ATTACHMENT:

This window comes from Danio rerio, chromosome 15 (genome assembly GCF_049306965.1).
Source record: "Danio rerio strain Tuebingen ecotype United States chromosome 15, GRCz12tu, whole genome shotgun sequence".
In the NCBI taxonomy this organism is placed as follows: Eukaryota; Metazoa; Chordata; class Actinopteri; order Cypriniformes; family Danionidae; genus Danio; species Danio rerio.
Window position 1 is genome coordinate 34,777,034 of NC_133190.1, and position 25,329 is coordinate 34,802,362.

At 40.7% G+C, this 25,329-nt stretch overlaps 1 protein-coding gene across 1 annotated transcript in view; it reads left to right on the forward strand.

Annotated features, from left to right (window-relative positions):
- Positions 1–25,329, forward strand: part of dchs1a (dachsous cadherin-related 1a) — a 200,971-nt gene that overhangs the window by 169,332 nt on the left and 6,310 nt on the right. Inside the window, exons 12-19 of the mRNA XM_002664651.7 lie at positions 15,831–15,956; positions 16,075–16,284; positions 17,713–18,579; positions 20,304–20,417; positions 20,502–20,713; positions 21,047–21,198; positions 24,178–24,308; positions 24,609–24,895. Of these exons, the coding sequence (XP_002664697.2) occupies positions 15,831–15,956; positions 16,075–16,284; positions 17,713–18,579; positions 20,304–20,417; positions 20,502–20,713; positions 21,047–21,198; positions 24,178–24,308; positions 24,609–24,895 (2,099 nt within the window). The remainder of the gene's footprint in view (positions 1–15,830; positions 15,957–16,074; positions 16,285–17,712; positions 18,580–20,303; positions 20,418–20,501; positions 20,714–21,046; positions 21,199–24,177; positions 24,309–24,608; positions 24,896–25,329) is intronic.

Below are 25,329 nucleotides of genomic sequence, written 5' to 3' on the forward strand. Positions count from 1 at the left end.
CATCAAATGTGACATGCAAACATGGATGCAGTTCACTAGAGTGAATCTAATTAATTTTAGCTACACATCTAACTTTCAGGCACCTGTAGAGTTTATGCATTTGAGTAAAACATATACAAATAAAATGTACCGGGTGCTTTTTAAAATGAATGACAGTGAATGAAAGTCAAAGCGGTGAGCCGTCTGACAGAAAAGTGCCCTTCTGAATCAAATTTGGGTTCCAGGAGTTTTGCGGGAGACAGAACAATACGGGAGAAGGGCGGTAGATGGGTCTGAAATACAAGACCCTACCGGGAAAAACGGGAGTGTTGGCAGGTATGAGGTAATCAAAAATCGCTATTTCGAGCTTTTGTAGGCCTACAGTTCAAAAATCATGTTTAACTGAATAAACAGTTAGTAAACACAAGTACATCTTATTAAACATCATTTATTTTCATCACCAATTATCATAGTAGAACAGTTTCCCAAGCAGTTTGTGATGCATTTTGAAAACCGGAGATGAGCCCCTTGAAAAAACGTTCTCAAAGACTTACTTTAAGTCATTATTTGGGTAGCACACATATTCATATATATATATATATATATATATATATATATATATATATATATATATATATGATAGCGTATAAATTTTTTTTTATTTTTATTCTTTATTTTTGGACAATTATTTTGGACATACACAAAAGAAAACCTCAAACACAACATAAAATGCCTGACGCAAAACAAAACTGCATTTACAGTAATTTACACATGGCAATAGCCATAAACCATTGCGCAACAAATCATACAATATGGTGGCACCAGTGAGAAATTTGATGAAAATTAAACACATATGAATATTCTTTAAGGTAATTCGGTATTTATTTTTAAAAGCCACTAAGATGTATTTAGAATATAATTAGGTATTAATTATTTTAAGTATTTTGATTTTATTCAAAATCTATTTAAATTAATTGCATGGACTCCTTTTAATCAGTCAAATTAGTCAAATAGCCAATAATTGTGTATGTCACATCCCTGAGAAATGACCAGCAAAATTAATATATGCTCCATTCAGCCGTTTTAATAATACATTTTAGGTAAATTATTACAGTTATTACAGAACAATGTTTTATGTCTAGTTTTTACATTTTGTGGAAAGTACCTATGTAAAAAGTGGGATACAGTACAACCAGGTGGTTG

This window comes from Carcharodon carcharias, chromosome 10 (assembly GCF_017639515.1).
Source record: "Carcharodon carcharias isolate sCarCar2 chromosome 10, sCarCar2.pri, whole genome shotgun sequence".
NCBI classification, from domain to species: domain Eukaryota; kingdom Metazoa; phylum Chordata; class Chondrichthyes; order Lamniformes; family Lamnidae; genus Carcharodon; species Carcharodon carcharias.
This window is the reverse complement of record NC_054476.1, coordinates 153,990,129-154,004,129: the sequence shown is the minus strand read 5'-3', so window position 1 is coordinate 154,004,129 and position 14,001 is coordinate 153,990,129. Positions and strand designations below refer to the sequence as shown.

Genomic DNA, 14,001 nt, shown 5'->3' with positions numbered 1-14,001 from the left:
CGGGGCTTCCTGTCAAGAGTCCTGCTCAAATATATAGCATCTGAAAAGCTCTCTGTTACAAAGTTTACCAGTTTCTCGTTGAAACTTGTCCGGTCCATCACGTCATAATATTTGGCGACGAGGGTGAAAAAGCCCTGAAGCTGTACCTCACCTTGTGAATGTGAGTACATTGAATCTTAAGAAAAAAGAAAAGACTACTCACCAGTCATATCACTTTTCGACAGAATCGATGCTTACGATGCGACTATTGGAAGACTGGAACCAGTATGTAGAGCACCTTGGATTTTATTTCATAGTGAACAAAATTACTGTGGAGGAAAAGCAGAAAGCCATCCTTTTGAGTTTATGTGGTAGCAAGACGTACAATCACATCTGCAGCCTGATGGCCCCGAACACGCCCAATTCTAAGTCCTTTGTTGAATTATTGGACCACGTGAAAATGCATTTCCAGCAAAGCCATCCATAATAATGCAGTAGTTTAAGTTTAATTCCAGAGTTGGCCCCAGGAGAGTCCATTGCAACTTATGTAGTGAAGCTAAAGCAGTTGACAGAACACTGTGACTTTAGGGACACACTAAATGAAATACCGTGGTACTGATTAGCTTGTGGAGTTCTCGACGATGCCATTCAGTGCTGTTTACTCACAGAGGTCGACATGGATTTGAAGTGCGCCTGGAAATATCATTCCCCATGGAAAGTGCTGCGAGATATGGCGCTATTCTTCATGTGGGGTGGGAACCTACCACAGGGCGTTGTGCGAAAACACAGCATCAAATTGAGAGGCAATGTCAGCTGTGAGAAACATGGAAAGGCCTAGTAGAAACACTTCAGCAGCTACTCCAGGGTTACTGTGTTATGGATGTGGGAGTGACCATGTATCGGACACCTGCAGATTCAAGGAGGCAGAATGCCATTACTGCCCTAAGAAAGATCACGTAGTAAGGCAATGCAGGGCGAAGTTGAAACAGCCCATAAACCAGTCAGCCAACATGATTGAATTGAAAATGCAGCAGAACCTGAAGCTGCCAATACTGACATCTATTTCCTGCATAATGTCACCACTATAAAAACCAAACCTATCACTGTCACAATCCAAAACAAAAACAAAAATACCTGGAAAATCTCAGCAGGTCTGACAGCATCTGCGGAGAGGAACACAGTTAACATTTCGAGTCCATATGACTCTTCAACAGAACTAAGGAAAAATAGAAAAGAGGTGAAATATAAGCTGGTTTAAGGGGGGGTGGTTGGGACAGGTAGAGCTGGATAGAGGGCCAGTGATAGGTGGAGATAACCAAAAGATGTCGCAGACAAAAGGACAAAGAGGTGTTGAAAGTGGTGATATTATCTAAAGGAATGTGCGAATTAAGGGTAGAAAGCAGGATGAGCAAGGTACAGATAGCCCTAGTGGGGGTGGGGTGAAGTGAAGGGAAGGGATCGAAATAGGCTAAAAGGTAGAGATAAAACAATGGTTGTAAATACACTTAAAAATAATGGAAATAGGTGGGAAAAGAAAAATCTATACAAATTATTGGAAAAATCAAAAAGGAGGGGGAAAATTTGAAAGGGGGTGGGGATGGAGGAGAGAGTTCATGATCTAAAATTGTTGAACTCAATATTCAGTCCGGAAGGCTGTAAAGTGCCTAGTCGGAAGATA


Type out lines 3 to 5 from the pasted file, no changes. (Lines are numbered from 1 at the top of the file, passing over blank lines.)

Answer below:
In the NCBI taxonomy this organism is placed as follows: Eukaryota; Metazoa; Chordata; class Actinopteri; order Cypriniformes; family Danionidae; genus Danio; species Danio rerio.
Window position 1 is genome coordinate 34,777,034 of NC_133190.1, and position 25,329 is coordinate 34,802,362.

At 40.7% G+C, this 25,329-nt stretch overlaps 1 protein-coding gene across 1 annotated transcript in view; it reads left to right on the forward strand.